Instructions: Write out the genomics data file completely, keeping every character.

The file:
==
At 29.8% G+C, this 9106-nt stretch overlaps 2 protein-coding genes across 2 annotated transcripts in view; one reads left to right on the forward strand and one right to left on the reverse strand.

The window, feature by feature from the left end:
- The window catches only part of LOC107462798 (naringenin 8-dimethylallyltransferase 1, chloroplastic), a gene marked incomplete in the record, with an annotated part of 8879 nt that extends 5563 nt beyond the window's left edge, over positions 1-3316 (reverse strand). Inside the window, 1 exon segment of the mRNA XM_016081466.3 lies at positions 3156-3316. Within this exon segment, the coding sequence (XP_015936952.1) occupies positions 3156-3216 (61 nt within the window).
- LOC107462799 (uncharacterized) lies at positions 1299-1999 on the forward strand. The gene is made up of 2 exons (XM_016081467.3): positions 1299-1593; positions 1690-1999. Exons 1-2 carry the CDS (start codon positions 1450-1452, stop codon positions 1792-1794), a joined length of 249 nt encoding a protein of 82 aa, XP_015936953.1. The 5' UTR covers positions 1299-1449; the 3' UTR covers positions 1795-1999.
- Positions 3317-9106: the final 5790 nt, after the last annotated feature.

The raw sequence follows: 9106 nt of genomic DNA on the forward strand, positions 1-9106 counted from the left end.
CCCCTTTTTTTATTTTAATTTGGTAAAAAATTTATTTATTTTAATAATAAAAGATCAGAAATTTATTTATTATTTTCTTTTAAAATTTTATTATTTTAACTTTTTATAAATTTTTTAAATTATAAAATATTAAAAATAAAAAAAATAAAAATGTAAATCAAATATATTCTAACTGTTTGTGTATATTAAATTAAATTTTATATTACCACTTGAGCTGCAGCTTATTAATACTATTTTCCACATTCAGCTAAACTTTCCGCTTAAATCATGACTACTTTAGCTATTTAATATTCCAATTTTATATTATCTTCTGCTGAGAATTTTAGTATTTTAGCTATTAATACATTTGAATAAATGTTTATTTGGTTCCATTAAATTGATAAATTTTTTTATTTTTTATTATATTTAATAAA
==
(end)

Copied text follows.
At 29.8% G+C, this 9106-nt stretch overlaps 2 protein-coding genes across 2 annotated transcripts in view; one reads left to right on the forward strand and one right to left on the reverse strand.

The window, feature by feature from the left end:
- The window catches only part of LOC107462798 (naringenin 8-dimethylallyltransferase 1, chloroplastic), a gene marked incomplete in the record, with an annotated part of 8879 nt that extends 5563 nt beyond the window's left edge, over positions 1-3316 (reverse strand). Inside the window, 1 exon segment of the mRNA XM_016081466.3 lies at positions 3156-3316. Within this exon segment, the coding sequence (XP_015936952.1) occupies positions 3156-3216 (61 nt within the window).
- LOC107462799 (uncharacterized) lies at positions 1299-1999 on the forward strand. The gene is made up of 2 exons (XM_016081467.3): positions 1299-1593; positions 1690-1999. Exons 1-2 carry the CDS (start codon positions 1450-1452, stop codon positions 1792-1794), a joined length of 249 nt encoding a protein of 82 aa, XP_015936953.1. The 5' UTR covers positions 1299-1449; the 3' UTR covers positions 1795-1999.
- Positions 3317-9106: the final 5790 nt, after the last annotated feature.

The raw sequence follows: 9106 nt of genomic DNA on the forward strand, positions 1-9106 counted from the left end.
CCCCTTTTTTTATTTTAATTTGGTAAAAAATTTATTTATTTTAATAATAAAAGATCAGAAATTTATTTATTATTTTCTTTTAAAATTTTATTATTTTAACTTTTTATAAATTTTTTAAATTATAAAATATTAAAAATAAAAAAAATAAAAATGTAAATCAAATATATTCTAACTGTTTGTGTATATTAAATTAAATTTTATATTACCACTTGAGCTGCAGCTTATTAATACTATTTTCCACATTCAGCTAAACTTTCCGCTTAAATCATGACTACTTTAGCTATTTAATATTCCAATTTTATATTATCTTCTGCTGAGAATTTTAGTATTTTAGCTATTAATACATTTGAATAAATGTTTATTTGGTTCCATTAAATTGATAAATTTTTTTATTTTTTATTATATTTAATAAA